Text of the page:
36. 36. Period of communicability: so long the worm remains in the intestine sometimes more than 30 ys. T. saginata is not directly transmitted from person to person. Incubation period: 2-3 months from infection to the appearance of eggs in faeces.
  37. 37. Clinical picture: - Many infections are asymptomatic except for the annoyance from having segments of worms emerging from the anus. - Manifestations (if present) include nervousness, insomnia, anorexia, weight loss, however the disease is non fatal. Diagnosis: based on detection of gravid segment or eggs of the worm in faeces.
  38. 38. (1) Preventive measures: a- Health education of the public to: - avoid promiscus defecation to prevent contamination of soil, water and animal food. - cook the meat thoroughly (internal temperature must exceed 60 C) or freeze it below - 5 C for 5 days to kill the infective stage. b. Sanitary raising & feeding of cattle. c. Eliminate source of infection by case finding & treatment. (2) Control measures: • Case finding. • Specific treatment and reexamination of cases. • Specific measures for cases of T. solium as its eggs are immediately infective to man causing cysticercosis to avoid auto &/or contact infection.
  39. 39. N.B: Cysticercosis is a tissue infection with the larval stage of T. solium, where man acts as a definitive and intermediate host. Infection occurs by direct transfer (ingestion) of eggs of T. solium from faeces of infected person to the mouth of the same person (auto infection) or another' s mouth or indirectly through ingestion of contaminated water or food. In the intestine the embryo escapes from the egg shell, penetrates the intestinal wall into lymphatic or blood vessel and is carried to various tissues to produce its manifestations which vary according to the site and intensity. Cerebral involvement is serious with high case fatality. Serologic tests and U.S are diagnostic.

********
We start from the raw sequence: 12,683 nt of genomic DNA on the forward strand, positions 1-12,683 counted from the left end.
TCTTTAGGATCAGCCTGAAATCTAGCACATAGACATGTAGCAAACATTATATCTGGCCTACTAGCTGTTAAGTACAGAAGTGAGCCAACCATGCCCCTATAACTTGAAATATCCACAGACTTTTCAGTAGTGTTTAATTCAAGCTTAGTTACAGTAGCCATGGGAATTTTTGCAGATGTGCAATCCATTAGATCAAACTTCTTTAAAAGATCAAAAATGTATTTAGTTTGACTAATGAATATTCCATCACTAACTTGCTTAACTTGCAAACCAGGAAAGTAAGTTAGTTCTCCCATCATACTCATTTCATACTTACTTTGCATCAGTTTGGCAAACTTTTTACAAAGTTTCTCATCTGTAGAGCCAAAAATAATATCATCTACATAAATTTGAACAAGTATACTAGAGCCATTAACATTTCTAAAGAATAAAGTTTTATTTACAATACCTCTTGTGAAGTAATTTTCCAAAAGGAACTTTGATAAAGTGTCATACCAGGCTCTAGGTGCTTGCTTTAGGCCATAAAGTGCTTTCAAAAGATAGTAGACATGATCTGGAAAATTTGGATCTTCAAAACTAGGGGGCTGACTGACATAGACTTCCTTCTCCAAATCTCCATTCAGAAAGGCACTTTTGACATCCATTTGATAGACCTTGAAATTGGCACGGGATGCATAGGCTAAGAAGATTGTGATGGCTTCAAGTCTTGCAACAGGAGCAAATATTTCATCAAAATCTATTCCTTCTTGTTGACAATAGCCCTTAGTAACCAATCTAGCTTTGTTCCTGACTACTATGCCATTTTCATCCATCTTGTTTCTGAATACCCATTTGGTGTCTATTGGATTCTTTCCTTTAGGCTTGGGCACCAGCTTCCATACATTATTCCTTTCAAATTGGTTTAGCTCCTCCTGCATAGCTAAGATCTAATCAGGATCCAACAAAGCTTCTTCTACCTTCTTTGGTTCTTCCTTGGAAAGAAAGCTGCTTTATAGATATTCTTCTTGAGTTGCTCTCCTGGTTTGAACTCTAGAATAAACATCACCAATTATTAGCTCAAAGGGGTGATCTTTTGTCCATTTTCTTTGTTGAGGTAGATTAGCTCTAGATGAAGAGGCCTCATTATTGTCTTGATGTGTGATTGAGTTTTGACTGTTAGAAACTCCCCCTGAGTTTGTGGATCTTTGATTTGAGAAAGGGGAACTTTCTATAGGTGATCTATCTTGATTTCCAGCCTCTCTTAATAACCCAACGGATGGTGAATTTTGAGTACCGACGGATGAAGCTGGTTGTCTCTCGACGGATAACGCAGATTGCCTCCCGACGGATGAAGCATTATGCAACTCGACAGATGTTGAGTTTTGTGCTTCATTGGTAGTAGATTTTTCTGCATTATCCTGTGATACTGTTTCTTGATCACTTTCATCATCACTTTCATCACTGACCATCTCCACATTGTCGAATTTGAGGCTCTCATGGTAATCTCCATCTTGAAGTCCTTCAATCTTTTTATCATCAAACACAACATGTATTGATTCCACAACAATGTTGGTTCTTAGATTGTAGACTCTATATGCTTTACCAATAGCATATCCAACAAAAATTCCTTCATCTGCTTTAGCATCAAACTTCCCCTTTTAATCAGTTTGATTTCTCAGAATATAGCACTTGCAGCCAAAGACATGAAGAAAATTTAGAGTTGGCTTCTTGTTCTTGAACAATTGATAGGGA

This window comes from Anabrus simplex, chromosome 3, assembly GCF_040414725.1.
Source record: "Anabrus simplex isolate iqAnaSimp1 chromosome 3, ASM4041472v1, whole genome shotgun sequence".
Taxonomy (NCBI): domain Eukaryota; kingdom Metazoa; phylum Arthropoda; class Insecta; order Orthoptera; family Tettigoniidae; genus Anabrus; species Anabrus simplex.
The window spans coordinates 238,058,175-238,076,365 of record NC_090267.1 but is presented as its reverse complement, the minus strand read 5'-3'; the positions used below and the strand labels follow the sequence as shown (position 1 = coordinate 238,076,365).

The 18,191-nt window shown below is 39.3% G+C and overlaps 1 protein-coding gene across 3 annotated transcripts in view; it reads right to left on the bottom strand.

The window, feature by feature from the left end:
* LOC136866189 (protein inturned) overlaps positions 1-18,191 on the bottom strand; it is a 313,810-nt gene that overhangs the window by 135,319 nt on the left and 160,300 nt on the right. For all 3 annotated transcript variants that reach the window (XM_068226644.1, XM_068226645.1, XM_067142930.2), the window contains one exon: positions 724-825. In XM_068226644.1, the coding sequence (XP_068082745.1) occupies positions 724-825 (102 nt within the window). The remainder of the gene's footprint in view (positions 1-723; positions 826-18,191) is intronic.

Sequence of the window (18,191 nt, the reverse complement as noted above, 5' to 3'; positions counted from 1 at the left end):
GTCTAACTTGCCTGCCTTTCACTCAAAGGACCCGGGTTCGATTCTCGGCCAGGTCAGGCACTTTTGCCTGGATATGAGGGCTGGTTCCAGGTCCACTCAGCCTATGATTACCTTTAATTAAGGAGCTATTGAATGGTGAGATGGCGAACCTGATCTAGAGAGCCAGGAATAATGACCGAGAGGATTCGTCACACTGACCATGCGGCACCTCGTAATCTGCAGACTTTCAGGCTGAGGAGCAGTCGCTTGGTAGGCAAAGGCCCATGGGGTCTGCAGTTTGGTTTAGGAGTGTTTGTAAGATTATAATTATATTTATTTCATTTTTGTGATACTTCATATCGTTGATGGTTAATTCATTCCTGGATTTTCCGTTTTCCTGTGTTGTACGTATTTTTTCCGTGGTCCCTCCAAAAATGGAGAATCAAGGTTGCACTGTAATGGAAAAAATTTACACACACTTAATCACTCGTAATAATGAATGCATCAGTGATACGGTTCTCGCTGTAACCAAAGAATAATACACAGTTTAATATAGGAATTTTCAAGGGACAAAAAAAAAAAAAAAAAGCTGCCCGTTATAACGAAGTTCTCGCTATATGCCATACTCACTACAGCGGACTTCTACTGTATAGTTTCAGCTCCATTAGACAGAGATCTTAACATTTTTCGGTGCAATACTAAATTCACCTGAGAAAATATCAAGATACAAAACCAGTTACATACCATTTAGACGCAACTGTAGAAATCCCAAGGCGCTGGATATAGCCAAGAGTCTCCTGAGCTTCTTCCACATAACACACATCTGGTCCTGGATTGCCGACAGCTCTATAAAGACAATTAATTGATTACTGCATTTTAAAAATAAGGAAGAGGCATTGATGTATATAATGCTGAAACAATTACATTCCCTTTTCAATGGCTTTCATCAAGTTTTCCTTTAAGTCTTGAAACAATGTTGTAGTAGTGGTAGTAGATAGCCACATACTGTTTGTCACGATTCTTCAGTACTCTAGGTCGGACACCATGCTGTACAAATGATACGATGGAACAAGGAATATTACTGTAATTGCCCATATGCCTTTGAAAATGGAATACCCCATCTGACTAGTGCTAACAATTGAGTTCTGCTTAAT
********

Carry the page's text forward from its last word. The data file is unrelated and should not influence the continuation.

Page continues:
40. 40. Infectious agents: Heterophyes heterophyes, a minute intestinal trematode, less than 2 mm long that inhabits the small intestine, deeply embedded in the villi. Infective stage: encysted metacercaria (0.3 mm in diameter), in muscles of infected fish.
  41. 41. • Man: the infected individuals pass eggs in faeces. Fishermen in endemic areas are particularly important for pollution of brackish water channels where intermediate hosts of the parasite are found. • Fish-eating animals (cats & dogs): potential reservoirs.
  42. 42. Ingestion of the infective stage with muscles of infected fish, when eaten raw, or insufficiently cooked or grilled. Ingested cysts excyst in the small intestine, and the liberated metacercariae develop into adult worms, which pass eggs infective to the 1st intermediate host brackish-water snail, pirenella conica, which ingests the eggs that develop into cercariae, and pass them in water. Cercaria found in water pierce the skin of the 2nd intermediate host, Some brackish-water fish (e.g. Mugil cephalus & Tilapia nilotica): to develop and encyst in muscles, forming the infective stage, the "encysted metacercaria".
  43. 43. Heterophyiasis is endemic in Egypt around Lakes Manzala & Borollos where the intermediate hosts of parasite are found, and exposure of the people to infection exists. Other areas may be affected on consuming infected fish. (Salted raw Mugil fish is a popular food, named in Arabic "fessikh". It may transmit infection when eaten before 10 days of pickling).